The case for dark matter arose to explain a curious discrepancy between the rotational speed of stars in spiral galaxies and the speed they are predicted to rotate around the galactic centre. For the full story, check out wikipedia here.
Basically, using Newtonian physics, the rotational speed of the outer stars should drop away dramatically as the distance from the galactic centre increases. See the graph below.
As you can see, the actual observed speed (B) is much higher than the calculated speed (A). In order to explain this, a large number of people have backed the idea of hidden mass or ‘dark matter’ that might cause an acceleration of the stars in the outer reaches of the galaxy. Others, taking a more drastic approach have taken an axe to the maths that Newton devised, coming up with MOND (Modified Newtonian Dynamics) or variants of it.
I am on the side of those who aren’t convinced of dark matter. For a start, where would you place this dark matter assuming it behaved gravitationally, broadly the way the same way normal mass does, so that it would have a larger effect on the outer edges of the galaxy than nearer in? I’ve not seen any theories on what this distribution would look like. Maybe the dark matter would be distributed in a kind of doughnut shape around the outer edge. If so, an explanation would need to be found for this weird clumping. Or perhaps dark matter is distributed like the matter, concentrated around the galactic hub, but acts contrary to gravity to slow the centre down. But dark matter reducing the gravitational pull doesn’t make any sense for two reasons; 1) observations of gravitational lensing seem to prove that gravity is stronger than our predictions for the mass of galaxies not weaker and 2) any weakening of gravity at the centre would still lead to a graph with a similar shape to (A) in the diagram above, just flatter.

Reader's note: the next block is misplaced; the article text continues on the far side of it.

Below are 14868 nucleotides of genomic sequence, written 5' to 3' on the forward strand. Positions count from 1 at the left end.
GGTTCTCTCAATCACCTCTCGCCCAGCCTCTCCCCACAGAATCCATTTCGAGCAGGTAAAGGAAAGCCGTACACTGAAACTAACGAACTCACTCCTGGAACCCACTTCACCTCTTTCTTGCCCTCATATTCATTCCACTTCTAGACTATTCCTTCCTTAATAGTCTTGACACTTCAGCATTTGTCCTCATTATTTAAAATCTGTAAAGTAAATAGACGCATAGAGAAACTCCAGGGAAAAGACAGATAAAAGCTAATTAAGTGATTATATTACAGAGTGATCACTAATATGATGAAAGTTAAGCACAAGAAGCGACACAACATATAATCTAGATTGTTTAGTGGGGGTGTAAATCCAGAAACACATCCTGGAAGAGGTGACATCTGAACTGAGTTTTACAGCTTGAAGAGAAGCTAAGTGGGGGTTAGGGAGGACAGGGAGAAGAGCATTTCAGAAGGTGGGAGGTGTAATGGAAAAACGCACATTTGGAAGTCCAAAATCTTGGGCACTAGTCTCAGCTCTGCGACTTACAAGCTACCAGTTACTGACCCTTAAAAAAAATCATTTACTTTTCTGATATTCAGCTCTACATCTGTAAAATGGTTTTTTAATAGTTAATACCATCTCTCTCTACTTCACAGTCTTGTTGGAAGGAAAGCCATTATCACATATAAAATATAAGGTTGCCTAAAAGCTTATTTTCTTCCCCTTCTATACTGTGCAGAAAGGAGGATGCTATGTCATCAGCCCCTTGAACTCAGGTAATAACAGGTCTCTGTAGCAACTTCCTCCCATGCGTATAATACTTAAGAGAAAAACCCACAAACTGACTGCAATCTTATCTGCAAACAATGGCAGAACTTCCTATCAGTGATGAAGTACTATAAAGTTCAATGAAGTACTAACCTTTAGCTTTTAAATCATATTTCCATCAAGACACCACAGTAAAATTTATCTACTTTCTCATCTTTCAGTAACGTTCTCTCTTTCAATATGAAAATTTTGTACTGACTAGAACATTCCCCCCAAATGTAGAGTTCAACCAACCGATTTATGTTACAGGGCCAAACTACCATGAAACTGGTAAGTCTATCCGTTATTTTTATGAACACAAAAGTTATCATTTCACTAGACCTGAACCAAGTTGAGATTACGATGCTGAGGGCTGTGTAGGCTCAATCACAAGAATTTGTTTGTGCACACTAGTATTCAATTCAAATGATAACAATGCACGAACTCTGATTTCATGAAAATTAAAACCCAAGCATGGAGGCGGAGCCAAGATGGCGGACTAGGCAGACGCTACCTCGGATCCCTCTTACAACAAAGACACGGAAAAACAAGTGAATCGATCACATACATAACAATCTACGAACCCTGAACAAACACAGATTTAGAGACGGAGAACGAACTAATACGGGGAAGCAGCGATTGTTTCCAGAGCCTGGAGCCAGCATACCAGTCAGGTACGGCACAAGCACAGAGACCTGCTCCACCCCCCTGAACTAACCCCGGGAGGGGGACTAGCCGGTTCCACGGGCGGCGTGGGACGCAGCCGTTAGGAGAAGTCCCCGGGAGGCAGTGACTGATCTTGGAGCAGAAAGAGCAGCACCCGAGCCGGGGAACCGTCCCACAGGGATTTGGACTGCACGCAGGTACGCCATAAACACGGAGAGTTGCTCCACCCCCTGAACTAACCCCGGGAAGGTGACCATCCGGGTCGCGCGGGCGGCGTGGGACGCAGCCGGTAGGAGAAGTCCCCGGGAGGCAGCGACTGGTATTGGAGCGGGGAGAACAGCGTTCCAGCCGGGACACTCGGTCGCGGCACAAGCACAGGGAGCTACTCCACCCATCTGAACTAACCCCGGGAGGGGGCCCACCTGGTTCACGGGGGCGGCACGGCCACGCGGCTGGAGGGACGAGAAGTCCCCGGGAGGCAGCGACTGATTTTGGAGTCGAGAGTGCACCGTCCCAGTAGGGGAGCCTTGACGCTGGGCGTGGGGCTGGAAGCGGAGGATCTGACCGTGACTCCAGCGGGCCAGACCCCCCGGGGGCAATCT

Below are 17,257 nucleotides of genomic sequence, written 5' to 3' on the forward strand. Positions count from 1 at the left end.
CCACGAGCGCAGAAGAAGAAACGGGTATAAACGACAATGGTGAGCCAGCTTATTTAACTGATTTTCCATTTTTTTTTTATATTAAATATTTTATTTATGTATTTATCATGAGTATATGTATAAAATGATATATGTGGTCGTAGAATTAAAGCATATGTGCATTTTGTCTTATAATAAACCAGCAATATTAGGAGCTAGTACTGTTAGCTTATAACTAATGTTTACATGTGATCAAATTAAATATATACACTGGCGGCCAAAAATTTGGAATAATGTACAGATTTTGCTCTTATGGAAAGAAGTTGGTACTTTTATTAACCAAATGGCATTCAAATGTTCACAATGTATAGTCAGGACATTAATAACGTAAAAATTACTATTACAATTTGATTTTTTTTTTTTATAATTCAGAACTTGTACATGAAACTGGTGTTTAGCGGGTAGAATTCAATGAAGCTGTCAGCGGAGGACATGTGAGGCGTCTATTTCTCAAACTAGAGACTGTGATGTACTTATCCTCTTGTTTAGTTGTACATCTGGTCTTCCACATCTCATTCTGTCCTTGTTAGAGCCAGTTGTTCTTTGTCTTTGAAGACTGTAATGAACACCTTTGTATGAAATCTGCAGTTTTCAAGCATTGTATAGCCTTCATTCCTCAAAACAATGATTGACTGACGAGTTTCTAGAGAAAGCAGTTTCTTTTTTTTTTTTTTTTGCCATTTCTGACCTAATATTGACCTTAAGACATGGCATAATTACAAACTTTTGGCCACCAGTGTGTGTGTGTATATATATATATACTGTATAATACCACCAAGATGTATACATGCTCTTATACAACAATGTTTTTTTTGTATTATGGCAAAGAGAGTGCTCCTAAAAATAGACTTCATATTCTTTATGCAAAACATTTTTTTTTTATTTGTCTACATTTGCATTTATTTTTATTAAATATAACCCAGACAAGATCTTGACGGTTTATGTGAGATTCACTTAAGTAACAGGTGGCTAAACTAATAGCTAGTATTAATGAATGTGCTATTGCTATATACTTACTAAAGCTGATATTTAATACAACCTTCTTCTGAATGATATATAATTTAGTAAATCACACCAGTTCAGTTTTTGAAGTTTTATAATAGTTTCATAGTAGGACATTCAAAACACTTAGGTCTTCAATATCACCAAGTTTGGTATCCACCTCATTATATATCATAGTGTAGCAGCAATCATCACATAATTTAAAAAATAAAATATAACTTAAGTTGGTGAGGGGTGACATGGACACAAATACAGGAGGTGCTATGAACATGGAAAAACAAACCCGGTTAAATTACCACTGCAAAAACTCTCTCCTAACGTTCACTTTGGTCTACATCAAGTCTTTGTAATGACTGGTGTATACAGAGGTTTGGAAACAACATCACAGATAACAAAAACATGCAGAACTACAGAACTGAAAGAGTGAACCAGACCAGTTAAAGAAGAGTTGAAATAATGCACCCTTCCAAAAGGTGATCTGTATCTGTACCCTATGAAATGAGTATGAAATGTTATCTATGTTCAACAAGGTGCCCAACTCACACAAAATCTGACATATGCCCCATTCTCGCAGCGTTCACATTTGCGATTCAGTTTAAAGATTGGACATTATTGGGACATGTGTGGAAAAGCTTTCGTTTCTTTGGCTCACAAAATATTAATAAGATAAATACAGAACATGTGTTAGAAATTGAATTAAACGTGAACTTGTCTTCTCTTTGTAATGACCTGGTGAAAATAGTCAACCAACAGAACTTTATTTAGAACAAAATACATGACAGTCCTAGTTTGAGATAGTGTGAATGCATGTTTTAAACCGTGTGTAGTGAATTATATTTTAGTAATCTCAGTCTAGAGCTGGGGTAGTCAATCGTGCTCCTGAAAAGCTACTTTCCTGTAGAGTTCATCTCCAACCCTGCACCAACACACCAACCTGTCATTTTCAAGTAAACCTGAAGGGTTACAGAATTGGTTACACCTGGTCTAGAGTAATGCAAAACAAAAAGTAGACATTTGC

So I wondered whether there was a less drastic approaches than tearing up the Newtonian rule book. I don’t have the maths to create of model for what I have in mind but I can explain it and hope that someone brighter than me can crunch the numbers. What I have in mind is that we already have a better toolset for predicting the behaviour of bodies orbiting gravity wells and that is space-time. Einstein’s brilliant theory of General Relativity includes two side-effects; one, ‘rotational frame dragging’ and the other, much less well researched ‘linear frame dragging’.
Until recently, rotational frame dragging was an unproven theory. But then a NASA funded experiment Gravity Probe B proved its existence. Rotational frame dragging is the effect on free-floating body of a nearby spinning mass. The rotating mass imparts a rotational force on the nearby body. Although this effect would be felt by stars around a massive galactic core, it’s not the side-effect I’m interested in. My theory is that linear frame dragging, assuming it also exists, is at least partially responsible for dragging the outer stars around the galactic centre.
If you’ve ever stood near the edge of a platform as a train went by at high speed, you may have felt the wind of the passing train pull at you as it whistles past. In the vacuum of space, the curvature of space-time is substituted for air and the possibility arises that the enormous mass of millions of stars on one side of a galaxy moving in an approximation of a straight line for a fraction of a second would tend to impart some of their energy to their neighbours. The two-way nature of the effect and of the energy exchange is important. So stars on the inside would tend to lose their energy to the outer stars, thus making the outer stars rotate faster and slowing the inner stars down.
Clearly, without the formulae, this theory isn’t going anywhere. Furthermore, with my slender grasp of mathemetics and insanely busy day job, it’s unlikely that I’ll be able to enhance this blog with the proof any time soon. Hopefully though, someone learned will spot this post and spend some time on it for me.